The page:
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I have around 50 gigabytes that I would like to move. I want to do it over TCP/IP (hence network in the title) optimized for a local area network. My problem is that the connection occasionally gets interrupted and I never seem to get all of the data reliably to its destination. I'd like this thing to

  1. not give up so easily
  2. keep retrying automatically (assuming that both machines are powered up).

My approach would be to use rsync.

SOURCE=/path/to/music/ # slash excludes "music" dir
DESTINATION=/path/to/destination 
rsync \
  --archive \ # archive mode; equals -rlptgoD (no -H,-A,-X)
  --compress \ # compress file data during the transfer
  --progress \ # show progress during transfer
  --partial \ # delete any partially transferred files after interrupt, on by default but I added it for kicks
  --human-readable \ #output numbers in a human-readable format
  "$SOURCE" \
  "$DESTINATION" \

Are there other parameters that I should consider?

  • And rsync doesn't work for you because ...? Please elaborate. – frostschutz Jun 20 '17 at 9:58
  • @frostschutz I'd like some usage advice by more experienced users of rsync. Specifically, what parameters would make the transfer of ≥50gb efficient and reliable? – Jonathan Komar Jun 20 '17 at 10:00
  • @JonathanKomar that will depend on your connection among other things. Is this being transferred over the internet? Between machines on the same LAN? Do you have any reason to assume that what you are showing won't be reliable? Are you just asking how to make this restart on failure? – terdon Jun 20 '17 at 13:34
  • @terdon On the same LAN is ideal, but sometimes I transfer larger directories over the internet over secure shell. I am not only asking how to make this restart on failure, I am also asking for the optimum parameters to make that process efficient and reliable. I have no reason to assume that it won't be reliable other than I do not do this kind of operation very often and I know there are some gurus out there who might provide some insight or orthodox way of getting the job done. – Jonathan Komar Jun 20 '17 at 13:42
  • OK, please edit your question and explain the network you will be using. for instance, compression makes little sense for LAN transfers (the overhead of compressing could end up slowing the transfer down) but makes a lot of sense over the internet. – terdon Jun 20 '17 at 13:57
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Rsync Parameters

It would seem that my rsync parameters are fine.

I had to add a parameter to deal with files that exist after a connection failure. The choices were --ignore-existing or --update to avoid rewriting things already written. I am still not sure which one is better (perhaps someone knows) but in this case I went with with --update after reading this https://askubuntu.com/questions/399904/rsync-has-been-interrupted-copy-from-beginning

Compare:

  • --update skip files that are newer on the receiver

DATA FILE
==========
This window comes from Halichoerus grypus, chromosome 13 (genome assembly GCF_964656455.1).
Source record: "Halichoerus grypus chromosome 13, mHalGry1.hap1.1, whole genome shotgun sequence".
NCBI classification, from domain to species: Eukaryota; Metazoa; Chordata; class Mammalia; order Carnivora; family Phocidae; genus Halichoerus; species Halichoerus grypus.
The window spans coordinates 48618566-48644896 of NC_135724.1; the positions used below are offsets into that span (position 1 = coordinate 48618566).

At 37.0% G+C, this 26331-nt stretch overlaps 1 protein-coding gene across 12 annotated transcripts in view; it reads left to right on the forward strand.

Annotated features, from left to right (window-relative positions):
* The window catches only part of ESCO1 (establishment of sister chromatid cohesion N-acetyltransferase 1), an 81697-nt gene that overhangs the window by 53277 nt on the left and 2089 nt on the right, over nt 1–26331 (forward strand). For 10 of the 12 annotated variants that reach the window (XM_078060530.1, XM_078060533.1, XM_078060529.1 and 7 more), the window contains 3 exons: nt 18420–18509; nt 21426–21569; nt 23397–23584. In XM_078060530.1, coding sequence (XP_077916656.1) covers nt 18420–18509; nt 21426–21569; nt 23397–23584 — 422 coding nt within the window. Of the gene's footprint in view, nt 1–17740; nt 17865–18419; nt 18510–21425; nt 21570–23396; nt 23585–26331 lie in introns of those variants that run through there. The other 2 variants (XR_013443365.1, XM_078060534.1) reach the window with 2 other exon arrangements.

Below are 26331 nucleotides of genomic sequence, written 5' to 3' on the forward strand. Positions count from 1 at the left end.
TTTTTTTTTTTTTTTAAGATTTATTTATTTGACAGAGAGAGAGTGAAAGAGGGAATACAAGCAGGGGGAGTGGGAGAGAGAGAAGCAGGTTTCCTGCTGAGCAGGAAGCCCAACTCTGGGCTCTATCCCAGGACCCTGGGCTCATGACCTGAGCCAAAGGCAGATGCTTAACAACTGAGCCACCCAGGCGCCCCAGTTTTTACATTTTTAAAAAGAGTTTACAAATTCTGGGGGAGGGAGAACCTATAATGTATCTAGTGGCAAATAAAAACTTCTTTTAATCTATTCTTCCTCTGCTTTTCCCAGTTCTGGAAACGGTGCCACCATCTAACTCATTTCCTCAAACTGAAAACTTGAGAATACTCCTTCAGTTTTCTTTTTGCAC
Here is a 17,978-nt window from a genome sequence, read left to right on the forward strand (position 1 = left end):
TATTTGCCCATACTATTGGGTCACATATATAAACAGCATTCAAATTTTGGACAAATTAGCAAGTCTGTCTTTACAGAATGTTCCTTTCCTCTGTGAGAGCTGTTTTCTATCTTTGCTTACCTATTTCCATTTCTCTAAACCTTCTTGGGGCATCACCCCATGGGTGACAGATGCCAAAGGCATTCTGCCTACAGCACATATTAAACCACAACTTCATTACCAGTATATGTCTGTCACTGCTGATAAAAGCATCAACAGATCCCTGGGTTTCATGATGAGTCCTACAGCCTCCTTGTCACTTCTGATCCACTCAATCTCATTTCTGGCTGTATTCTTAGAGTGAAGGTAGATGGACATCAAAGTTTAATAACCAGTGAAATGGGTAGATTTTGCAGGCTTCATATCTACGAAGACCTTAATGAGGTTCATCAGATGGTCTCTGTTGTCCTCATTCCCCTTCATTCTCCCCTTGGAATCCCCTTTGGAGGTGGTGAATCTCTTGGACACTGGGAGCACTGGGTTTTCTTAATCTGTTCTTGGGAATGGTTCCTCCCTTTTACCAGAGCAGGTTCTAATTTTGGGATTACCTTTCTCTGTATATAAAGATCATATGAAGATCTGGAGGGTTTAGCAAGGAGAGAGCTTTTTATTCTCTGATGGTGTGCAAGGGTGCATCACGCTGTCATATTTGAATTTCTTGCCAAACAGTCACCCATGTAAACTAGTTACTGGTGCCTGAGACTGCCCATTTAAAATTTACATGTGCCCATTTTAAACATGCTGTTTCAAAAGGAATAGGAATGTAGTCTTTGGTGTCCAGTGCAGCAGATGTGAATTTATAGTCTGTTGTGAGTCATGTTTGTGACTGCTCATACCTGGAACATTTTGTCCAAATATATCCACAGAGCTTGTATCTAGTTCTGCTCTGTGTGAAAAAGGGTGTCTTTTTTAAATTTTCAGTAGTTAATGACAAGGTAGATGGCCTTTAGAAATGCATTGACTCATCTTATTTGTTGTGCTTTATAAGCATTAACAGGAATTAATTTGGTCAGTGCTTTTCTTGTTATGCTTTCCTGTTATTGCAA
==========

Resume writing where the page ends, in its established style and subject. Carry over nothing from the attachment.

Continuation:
• --ignore-existing skip updating files that already exist on receiver

Connection Interruptions

The connection problem conundrum (flaky wifi etc.) was solved by continually calling rsync when an exit code is not zero, thereby forcing my process to continue until the transfer is a success. (unless I cut the power, lightning strikes my power lines, or I kill it using a signal)

To handle network disconnects, I used a while loop.

while [ 1 ]
do
# STUFF
done

while [ 1 ] has a caveat: using a signal like ctrl c for an interrupt (SIGINT) will not work unless you add an explicit check for any exit codes above 128 that calls break.

if [ "$?" -gt 128 ] ; then break

then you can check for rsync's exit code. Zero means all files have been moved.

elif [ "$?" -eq 0 ] ; then exit

Otherwise, the transfer is not complete.

else sleep 5

Script Example sync-music.sh

The rsync script assumes ssh passwordless key authentication.

#!/bin/bash

SOURCE="/path/to/Music/"
DESTINATION="user@computer.local:/media/Music"

while [ 1 ]
do
  rsync -e 'ssh -p22'\
  --archive \
  --compress \
  --progress \
  --partial \
  --update \
  --human-readable \
  "$SOURCE" \
  "$DESTINATION"

  if [ "$?" -gt 128 ] ; then
    echo "SIGINT detected. Breaking while loop and exiting."
    break
  elif [ "$?" -eq 0 ] ; then
    echo "rsync completed normally"
    exit
  else
    echo "rsync failure. reestablishing connection after 5 seconds"
    sleep 5
  fi
done
  • You don't need -p22 on the ssh because that's the default. And since ssh is now the default transfer protocol for rsync you can skip the entire -e 'ssh -p22'. If you prefer you can reduce the rsync options to -ahvzP. This gives you a nice concise rsync -ahvzP "$SOURCE" "$DESTINATION". Unless you really have a specific reason to use --update or --ignore-existing don't use either; let rsync figure it out for you. The rest is a fairly standard loop-until-finished and should work well for you. – roaima Jul 4 '17 at 21:51
  • @roaima changing ports uses a strange syntax, so I included it to keep it easy to change. Also, I purposely use verbose parameters (here) only for transparency. And you do need --update or --ignore-existing. Otherwise rsync will start from the beginning at each network interruption. --partial only works on individual files. – Jonathan Komar Jul 5 '17 at 4:23
  • You should not need either of --update or --ignore-existing. They will not work with --partial. rsync is designed to start from the beginning each time but it skips correctly copied files. You've specified a remote target in your example; don't test with a local filesystem target because the algorithm changes under that scenario. – roaima Jul 5 '17 at 7:09

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